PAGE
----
Opinion: The ability to use "presence" technology to locate others is more likely to be a benefit to collaboration than a threat to personal freedom.
The recent columns by Mary Jo Foley and myself on Microsofts announcement of "presence" as a major new product feature have drawn considerable reader comment, mostly from people who dont seem to understand what presence is all about. I have received almost as many e-mails from people who say that I dont understand.
But my favorites are those from readers who begin with something like, "Now, I dont want you to think Im a conspiracy buff" and then go on to explain how they dont want "the government" to know where they are all the time.
What many of these people dont seem to realize is that if the government really wants to know where you are, they already have ample tools.
Id be willing to bet that most of the people who will be touched by Microsofts presence features anytime soon are already leaving a very nice trail. These information workers already have cellular telephones and use credit or ATM cards rather than cash.
Current-generation cellular phones include GPS receivers that can send your location back to the phone company and from there, well my police friends say that warrants make the world go round. Even without GPS, the cellular network can still often place you to within a few blocks based on signal strength and triangulation.
As for bank and credit card records, many people leave as many of those in their wake as Hansel and Gretel left breadcrumbs in the woods.
For the most part, however, I think the paranoid are just flattering themselves. Why would the men in the black helicopters care even a little about what theyre doing? And, besides, given some backlighting, almost all helicopters look black at a distance, secret mission or not.
Governmental surveillance of the citizenry is not what presence technology is about. Its not even about our bosses knowing where we are at all times. But it is an important foundation for improving the effectiveness of information workers, provided its implemented properly.
Click here to read Mary Jo Foleys column on Microsofts "presence" plans.
Difficulty of implementation is a common theme these days. People sometimes ask me why it seems like the pace of innovation has slowed down so much. The simple answer is that all the easy stuff has been done, and we now have a huge installed base to think about. It would doubtless be easier to innovate if every five years we could trash backward compatibility and start fresh. Customers wouldnt accept such a plan, however, so we are forced to innovate in ways that maintain compatibility.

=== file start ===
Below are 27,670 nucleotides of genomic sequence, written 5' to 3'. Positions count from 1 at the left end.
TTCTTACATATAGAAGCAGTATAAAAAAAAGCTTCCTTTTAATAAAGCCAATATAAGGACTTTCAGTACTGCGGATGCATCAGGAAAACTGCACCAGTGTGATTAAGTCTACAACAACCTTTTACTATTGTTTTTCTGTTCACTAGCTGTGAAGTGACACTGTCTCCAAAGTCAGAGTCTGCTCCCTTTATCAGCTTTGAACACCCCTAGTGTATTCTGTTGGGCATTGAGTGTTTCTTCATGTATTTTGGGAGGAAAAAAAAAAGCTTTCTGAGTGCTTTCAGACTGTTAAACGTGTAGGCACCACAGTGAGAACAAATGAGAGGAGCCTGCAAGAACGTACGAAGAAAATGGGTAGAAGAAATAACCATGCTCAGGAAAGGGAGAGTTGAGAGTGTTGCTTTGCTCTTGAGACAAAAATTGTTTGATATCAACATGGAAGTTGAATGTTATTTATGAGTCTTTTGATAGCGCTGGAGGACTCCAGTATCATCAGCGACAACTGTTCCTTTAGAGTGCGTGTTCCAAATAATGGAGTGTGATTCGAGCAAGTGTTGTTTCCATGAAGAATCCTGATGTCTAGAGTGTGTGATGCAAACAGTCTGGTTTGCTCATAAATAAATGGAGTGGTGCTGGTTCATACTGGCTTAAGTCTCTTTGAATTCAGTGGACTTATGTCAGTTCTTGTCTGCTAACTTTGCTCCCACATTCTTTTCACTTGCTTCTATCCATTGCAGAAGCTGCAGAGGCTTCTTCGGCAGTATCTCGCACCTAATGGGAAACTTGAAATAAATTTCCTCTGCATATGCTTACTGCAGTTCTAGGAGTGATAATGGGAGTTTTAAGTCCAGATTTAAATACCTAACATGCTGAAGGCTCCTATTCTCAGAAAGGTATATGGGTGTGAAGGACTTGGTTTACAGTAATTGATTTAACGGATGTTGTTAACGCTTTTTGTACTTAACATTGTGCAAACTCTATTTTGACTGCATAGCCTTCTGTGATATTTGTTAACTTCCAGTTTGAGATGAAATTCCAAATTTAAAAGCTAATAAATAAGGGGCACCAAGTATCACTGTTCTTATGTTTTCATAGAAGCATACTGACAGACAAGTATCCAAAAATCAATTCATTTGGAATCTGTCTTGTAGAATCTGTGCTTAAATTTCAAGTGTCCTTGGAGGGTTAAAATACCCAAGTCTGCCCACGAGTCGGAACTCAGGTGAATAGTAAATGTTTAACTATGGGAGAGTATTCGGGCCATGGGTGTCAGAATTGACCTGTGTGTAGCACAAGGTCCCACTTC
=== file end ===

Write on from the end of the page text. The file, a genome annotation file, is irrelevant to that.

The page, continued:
As for the easy stuff being done, tomorrows innovations, like presence, require many pieces to fit together. The sometimes complex underlying technology must find expression through applications and programming interfaces if its to reach customers. Bringing all these things together is hard work and it stretches development and implementation times.
Microsofts presence technology is intended to help people work smarter and even faster. It is designed to help coworkers collaborate more easily. Initially, I believe this will take a form much like instant messaging, but available from within applications. In the long term, I expect presence will be an important part of tomorrows "smart enterprise."
Depending on how this plays out, it could also be useful for a variety of other organizations, including social networking or other interest/affinity groups.
Read details here about AOLs version of "presence" in Outlook.
The key will be tying presence to search technology that allows your computer to present information and contacts that are relevant to what youre working on in something close to real time.
There are privacy and business-secrets issues to be dealt with. There should be limits both on what information a user offers (such as current projects, documents, etc.) and who the user can match with.
A search engine could be used to crawl the corporate document library, looking for people who are working on the same sorts of things but arent aware of one anothers efforts. Or it might automatically build a list of in-house subject matter experts from the documents each had created. Based on certain rules, when the search engine found a match it could generate a message informing one or both users. The presence system could then be used to create a connection between users who otherwise wouldnt know one another.
I dont see online presence being used as a surveillance tool, and as an adjunct to instant messaging, its not all that interesting. But tie presence to a system-level awareness of what were working on and it could be a real help in finding people we ought to be working with. This could become our most important, and powerful, collaboration tool.
Contributing editor David Coursey has spent two decades writing about hardware, software and communications for business customers. He can be reached at firstname.lastname@example.org.
One of technology's most recognized bylines, David Coursey is Special Correspondent for eWeek.com, where he writes a daily Blog (blog.ziffdavis.com/coursey) and twice-weekly column. He is also Editor/Publisher of the Technology Insights newsletter and President of DCC, Inc., a professional services and consulting firm.
Former Executive Editor of ZDNet AnchorDesk, Coursey has also been Executive Producer of a number of industry conferences, including DEMO, Showcase, and Digital Living Room. Coursey's columns have been quoted by both Bill Gates and Steve Jobs and he has appeared on ABC News Nightline, CNN, CBS News, and other broadcasts as an expert on computing and the Internet. He has also written for InfoWorld, USA Today, PC World, Computerworld, and a number of other publications. His Web site is www.coursey.com.